The Breath-Taking Statistic Behind Tobacco

The Breath-Taking Statistic Behind Tobacco

in Overall Health by

The Breath-Taking Statistic Behind TobaccoShould we really believe everything we read on the packet? Were told smoking is bad for us, but why?
Once upon a time there was smoking advertising everywhere. In magazines, on hoardings, heck, you could even smoke in hospitals. It’s little wonder the majority of a generation took up the habit. 9 out of 10 smokers start before they are 18, and most people who began smoking in their teens say they “didn’t expected to get addicted.”
Nowadays we’re a lot wiser to the effects of tobacco, but is a blanket ‘smoking kills’ enough information? New advertising teaches the children of today that no body ‘looks cool’ in a hospital bed wearing a respirator, but what’s really going on when we inhale? If you smoke already, or have a friend or loved one who smokes, here’s some sobering medical facts:
In Great Britain alone someone dies from lung cancer every 15 minutes, and figures show that a staggering 90% of patients develop lung cancer because of smoking. Put simply, you are 10 times more likely to contract lung cancer if you smoke, and lung cancer is one of the worlds number 1 killers. Smoking causes 80% of chronic bronchitis and emphysema related deaths, and tobacco consumption drastically raises the chances of any cancer reoccurring.
Cigarette smoke is majorly carcinogenic (damaging to our bodies cells) and 10% of it’s 4,000 compounds are toxic in some manner. Here are just a few of the components that make up this lethal and addictive cocktail. We all know the names, but what do they do?
Nicotine: a highly addictive substance used in insecticides. This substance can cause growth suppression, central nervous system depression, even seizures and vomiting. If tobacco products contained no nicotine, numbers of smokers would fall considerably – without nicotines addictive qualities the cigarette industry would crumble overnight – like heroin, the mind and body become so conditioned to the nicotine in tobacco that a person craves it and needs it to ‘feel normal’.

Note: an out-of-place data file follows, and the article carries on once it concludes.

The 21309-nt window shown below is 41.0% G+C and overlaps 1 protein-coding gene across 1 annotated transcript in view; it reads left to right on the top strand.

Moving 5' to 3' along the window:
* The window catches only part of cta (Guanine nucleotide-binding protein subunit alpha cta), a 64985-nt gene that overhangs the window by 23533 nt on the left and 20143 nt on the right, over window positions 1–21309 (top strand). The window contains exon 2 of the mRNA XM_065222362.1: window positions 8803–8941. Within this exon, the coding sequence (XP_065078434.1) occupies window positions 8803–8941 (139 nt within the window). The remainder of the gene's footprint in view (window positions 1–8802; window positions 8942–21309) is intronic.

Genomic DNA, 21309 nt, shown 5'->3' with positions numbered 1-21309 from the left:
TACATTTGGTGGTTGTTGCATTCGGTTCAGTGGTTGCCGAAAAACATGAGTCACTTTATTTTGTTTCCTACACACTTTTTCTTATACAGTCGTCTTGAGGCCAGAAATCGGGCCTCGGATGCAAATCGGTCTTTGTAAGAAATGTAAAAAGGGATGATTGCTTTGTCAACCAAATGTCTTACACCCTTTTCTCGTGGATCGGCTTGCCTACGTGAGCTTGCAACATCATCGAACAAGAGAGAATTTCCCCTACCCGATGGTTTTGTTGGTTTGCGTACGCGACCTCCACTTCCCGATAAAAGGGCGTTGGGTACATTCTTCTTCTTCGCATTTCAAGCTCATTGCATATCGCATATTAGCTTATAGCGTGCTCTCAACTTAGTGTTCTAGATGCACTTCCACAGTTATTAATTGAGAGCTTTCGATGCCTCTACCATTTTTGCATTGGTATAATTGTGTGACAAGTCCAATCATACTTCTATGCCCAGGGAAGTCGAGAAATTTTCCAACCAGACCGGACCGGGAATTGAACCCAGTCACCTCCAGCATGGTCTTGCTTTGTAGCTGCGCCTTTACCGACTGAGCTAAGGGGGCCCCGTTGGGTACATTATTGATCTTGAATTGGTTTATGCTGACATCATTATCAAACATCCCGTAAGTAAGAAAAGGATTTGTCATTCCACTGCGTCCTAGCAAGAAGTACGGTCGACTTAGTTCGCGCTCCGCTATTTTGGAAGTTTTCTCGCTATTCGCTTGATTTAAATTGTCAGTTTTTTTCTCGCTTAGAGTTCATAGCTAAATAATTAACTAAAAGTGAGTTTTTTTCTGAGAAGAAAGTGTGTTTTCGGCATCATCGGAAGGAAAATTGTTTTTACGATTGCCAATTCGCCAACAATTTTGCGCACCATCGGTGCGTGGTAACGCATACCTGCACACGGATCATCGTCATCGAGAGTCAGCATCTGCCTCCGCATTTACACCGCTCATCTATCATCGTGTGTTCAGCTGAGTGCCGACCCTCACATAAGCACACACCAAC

Tar: when a smoker breathes in their cigarette smoke, 70% of the tar remains in the body. This sticky brown substance sits in the lungs, growing with every puff of tobacco. This cumulative layering onto internal lung tissue reduces breathing ability and lung effectiveness, meaning the body can take in less and less oxygen with each breath.
Carbon Monoxide: CO2 diminishes heart and muscle function and often causes fatigue and dizziness. It makes up the majority of gasses in cigarette smoke, and is the same poisonous gas in vehicle exhaust fumes. It has no discernible taste or smell, and the human body can not accurately differentiate between carbon monoxide (CO2) and oxygen (O). It is a massively increased toxicity to children still in the womb, infants, and those who have a preexisting condition like lung or heart disease. Smoking when pregnant often results in a reduced birthweight and premature delivery, plus accounts for a staggering 10% of infant deaths.
As if the chances of lung disease weren’t statistically poor enough, smoking tobacco also causes atherosclerosis (a build up of fatty particulates in the arteries) and causes blood clots that cause heart attacks. Atherosclerosis is the number one contributor to tobacco related loss of life. Smoking increase the chances of someone having a heart attack by 2-4 times. Nearly 40% of deaths from smoking tobacco are due to heart and blood vessel diseases. Smoking tobacco also boosts the risk factor of diabetes, high cholesterol, and hypertension (high blood pressure).
Looking at the habit overall, the number of smokers under the age of 70 who die from related diseases is in excess of the cumulative deaths by traffic accidents, AIDS, drug addiction, and breast cancer. So, what can we do?
Don’t start, or give up. It’s that simple. Sure, it’s hard, it’s addictive, but 50% of lifetime smokers die from the effects of smoking. Remember, not only does it kill the smoker but it also kills the people around them. Find an alternative, and quit. Look at the facts. Your life depends on it.

Julian Harris shares his interest on Smoking on behalf of VIP Electronic Cigarette UK

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